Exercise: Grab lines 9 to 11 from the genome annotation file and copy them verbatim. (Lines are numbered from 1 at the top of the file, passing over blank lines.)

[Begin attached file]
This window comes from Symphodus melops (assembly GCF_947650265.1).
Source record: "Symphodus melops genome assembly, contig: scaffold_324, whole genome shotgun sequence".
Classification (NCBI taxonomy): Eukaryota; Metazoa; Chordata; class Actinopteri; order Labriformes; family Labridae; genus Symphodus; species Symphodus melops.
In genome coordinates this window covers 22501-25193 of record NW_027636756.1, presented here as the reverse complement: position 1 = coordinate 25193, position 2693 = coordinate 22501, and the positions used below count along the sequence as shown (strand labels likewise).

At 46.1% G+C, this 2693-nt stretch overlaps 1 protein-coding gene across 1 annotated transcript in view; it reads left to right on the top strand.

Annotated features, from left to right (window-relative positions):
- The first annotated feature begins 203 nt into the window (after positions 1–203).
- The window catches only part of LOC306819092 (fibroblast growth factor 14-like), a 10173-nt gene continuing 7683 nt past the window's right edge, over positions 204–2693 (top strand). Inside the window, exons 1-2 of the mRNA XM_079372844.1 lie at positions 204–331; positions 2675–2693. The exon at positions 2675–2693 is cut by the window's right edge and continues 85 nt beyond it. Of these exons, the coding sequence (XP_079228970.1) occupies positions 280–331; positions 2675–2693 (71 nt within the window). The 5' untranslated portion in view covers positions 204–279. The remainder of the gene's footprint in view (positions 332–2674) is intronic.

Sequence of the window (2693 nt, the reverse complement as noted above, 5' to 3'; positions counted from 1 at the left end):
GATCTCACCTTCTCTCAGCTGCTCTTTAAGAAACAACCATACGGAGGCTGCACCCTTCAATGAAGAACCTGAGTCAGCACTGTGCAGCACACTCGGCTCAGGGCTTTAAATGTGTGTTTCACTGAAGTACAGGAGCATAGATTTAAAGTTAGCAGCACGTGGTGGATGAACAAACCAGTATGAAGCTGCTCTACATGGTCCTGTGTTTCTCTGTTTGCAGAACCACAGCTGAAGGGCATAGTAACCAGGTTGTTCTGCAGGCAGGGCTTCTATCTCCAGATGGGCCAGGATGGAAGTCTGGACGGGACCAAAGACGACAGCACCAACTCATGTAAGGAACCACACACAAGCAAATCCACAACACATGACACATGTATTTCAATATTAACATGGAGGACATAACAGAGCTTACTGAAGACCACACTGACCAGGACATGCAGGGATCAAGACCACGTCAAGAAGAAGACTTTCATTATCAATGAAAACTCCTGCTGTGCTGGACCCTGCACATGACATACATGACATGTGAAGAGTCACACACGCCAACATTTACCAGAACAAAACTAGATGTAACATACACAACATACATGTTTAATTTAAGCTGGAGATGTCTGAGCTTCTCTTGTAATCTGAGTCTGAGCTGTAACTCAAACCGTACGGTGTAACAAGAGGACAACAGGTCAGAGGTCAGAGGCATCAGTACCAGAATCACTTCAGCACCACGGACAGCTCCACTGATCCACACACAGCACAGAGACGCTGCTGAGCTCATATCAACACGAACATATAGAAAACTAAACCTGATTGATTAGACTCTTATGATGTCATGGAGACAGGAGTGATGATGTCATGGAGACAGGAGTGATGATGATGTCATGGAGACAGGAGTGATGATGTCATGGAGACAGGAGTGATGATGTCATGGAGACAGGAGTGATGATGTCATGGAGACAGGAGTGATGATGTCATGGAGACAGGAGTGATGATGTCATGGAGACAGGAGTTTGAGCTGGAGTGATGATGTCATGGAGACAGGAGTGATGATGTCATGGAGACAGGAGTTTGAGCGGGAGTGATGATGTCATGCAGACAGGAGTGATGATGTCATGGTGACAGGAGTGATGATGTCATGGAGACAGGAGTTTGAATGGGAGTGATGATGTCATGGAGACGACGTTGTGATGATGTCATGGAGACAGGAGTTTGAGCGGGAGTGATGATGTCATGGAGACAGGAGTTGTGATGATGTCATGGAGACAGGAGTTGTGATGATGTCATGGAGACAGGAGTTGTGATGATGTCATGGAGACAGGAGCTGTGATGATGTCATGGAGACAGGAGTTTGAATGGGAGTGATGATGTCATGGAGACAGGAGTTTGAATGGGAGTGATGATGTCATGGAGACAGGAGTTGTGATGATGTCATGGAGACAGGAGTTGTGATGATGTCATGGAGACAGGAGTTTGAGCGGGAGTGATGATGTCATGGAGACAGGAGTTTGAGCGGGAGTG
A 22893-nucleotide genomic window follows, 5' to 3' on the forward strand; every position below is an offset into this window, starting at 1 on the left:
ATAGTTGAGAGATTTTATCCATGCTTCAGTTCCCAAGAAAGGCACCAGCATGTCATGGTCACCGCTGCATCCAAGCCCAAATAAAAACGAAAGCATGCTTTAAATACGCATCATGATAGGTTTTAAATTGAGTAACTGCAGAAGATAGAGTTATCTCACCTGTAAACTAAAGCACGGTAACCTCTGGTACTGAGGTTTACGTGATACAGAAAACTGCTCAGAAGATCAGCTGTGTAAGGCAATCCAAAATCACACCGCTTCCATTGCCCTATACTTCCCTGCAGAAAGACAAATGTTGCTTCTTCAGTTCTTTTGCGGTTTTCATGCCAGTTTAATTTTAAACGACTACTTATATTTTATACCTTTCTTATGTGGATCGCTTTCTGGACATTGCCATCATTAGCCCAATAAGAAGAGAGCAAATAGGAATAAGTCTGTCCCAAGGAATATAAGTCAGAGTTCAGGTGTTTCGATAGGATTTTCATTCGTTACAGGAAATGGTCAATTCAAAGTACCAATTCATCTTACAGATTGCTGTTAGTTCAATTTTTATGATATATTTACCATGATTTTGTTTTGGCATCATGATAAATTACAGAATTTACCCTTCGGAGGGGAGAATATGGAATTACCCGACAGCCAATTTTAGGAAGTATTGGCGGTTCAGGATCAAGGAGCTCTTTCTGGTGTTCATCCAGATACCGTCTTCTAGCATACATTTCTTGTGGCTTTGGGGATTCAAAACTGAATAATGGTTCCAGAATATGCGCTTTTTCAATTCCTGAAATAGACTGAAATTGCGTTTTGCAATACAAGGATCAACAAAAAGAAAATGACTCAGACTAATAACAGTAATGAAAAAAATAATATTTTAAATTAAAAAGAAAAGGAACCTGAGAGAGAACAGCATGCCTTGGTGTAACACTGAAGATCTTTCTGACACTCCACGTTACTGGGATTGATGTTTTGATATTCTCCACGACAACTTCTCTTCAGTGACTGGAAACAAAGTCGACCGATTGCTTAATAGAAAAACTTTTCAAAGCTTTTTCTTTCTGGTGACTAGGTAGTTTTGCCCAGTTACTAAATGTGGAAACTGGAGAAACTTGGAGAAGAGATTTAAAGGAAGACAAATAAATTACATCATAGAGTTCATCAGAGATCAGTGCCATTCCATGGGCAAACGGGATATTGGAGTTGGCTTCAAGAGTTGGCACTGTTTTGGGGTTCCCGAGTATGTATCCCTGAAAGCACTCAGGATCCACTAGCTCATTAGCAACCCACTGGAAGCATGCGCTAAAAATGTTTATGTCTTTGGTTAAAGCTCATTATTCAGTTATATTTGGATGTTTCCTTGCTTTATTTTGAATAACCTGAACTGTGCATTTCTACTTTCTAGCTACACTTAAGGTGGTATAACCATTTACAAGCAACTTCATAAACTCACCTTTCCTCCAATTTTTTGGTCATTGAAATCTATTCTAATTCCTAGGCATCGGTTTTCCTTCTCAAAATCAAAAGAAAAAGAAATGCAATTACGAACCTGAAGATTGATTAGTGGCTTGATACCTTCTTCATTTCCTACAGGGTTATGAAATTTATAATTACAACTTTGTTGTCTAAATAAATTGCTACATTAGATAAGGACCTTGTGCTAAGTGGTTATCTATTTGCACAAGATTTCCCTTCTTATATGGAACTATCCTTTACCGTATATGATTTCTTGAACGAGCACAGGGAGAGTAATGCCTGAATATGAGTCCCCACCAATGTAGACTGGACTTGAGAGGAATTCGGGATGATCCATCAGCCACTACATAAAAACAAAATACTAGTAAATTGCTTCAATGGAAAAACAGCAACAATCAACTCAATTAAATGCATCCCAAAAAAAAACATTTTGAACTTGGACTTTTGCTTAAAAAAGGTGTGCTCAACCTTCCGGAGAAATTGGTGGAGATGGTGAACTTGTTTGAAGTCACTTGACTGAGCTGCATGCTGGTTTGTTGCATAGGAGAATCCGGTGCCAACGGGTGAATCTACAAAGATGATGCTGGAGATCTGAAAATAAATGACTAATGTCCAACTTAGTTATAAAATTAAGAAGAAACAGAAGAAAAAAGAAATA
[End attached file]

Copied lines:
Sequence of the window (2693 nt, the reverse complement as noted above, 5' to 3'; positions counted from 1 at the left end):
GATCTCACCTTCTCTCAGCTGCTCTTTAAGAAACAACCATACGGAGGCTGCACCCTTCAATGAAGAACCTGAGTCAGCACTGTGCAGCACACTCGGCTCAGGGCTTTAAATGTGTGTTTCACTGAAGTACAGGAGCATAGATTTAAAGTTAGCAGCACGTGGTGGATGAACAAACCAGTATGAAGCTGCTCTACATGGTCCTGTGTTTCTCTGTTTGCAGAACCACAGCTGAAGGGCATAGTAACCAGGTTGTTCTGCAGGCAGGGCTTCTATCTCCAGATGGGCCAGGATGGAAGTCTGGACGGGACCAAAGACGACAGCACCAACTCATGTAAGGAACCACACACAAGCAAATCCACAACACATGACACATGTATTTCAATATTAACATGGAGGACATAACAGAGCTTACTGAAGACCACACTGACCAGGACATGCAGGGATCAAGACCACGTCAAGAAGAAGACTTTCATTATCAATGAAAACTCCTGCTGTGCTGGACCCTGCACATGACATACATGACATGTGAAGAGTCACACACGCCAACATTTACCAGAACAAAACTAGATGTAACATACACAACATACATGTTTAATTTAAGCTGGAGATGTCTGAGCTTCTCTTGTAATCTGAGTCTGAGCTGTAACTCAAACCGTACGGTGTAACAAGAGGACAACAGGTCAGAGGTCAGAGGCATCAGTACCAGAATCACTTCAGCACCACGGACAGCTCCACTGATCCACACACAGCACAGAGACGCTGCTGAGCTCATATCAACACGAACATATAGAAAACTAAACCTGATTGATTAGACTCTTATGATGTCATGGAGACAGGAGTGATGATGTCATGGAGACAGGAGTGATGATGATGTCATGGAGACAGGAGTGATGATGTCATGGAGACAGGAGTGATGATGTCATGGAGACAGGAGTGATGATGTCATGGAGACAGGAGTGATGATGTCATGGAGACAGGAGTGATGATGTCATGGAGACAGGAGTTTGAGCTGGAGTGATGATGTCATGGAGACAGGAGTGATGATGTCATGGAGACAGGAGTTTGAGCGGGAGTGATGATGTCATGCAGACAGGAGTGATGATGTCATGGTGACAGGAGTGATGATGTCATGGAGACAGGAGTTTGAATGGGAGTGATGATGTCATGGAGACGACGTTGTGATGATGTCATGGAGACAGGAGTTTGAGCGGGAGTGATGATGTCATGGAGACAGGAGTTGTGATGATGTCATGGAGACAGGAGTTGTGATGATGTCATGGAGACAGGAGTTGTGATGATGTCATGGAGACAGGAGCTGTGATGATGTCATGGAGACAGGAGTTTGAATGGGAGTGATGATGTCATGGAGACAGGAGTTTGAATGGGAGTGATGATGTCATGGAGACAGGAGTTGTGATGATGTCATGGAGACAGGAGTTGTGATGATGTCATGGAGACAGGAGTTTGAGCGGGAGTGATGATGTCATGGAGACAGGAGTTTGAGCGGGAGTG
A 22893-nucleotide genomic window follows, 5' to 3' on the forward strand; every position below is an offset into this window, starting at 1 on the left: